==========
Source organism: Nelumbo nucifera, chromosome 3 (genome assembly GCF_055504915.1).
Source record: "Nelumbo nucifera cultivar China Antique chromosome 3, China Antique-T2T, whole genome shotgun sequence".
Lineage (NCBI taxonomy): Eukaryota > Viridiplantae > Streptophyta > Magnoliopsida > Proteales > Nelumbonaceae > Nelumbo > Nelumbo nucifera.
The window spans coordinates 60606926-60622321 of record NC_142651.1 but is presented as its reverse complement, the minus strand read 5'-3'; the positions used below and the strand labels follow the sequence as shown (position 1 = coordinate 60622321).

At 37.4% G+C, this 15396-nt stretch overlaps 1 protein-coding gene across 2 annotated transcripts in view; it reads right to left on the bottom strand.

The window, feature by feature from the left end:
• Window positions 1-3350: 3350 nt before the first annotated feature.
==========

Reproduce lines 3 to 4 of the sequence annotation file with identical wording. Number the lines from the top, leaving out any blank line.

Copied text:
Lineage (NCBI taxonomy): Eukaryota > Viridiplantae > Streptophyta > Magnoliopsida > Proteales > Nelumbonaceae > Nelumbo > Nelumbo nucifera.
The window spans coordinates 60606926-60622321 of record NC_142651.1 but is presented as its reverse complement, the minus strand read 5'-3'; the positions used below and the strand labels follow the sequence as shown (position 1 = coordinate 60622321).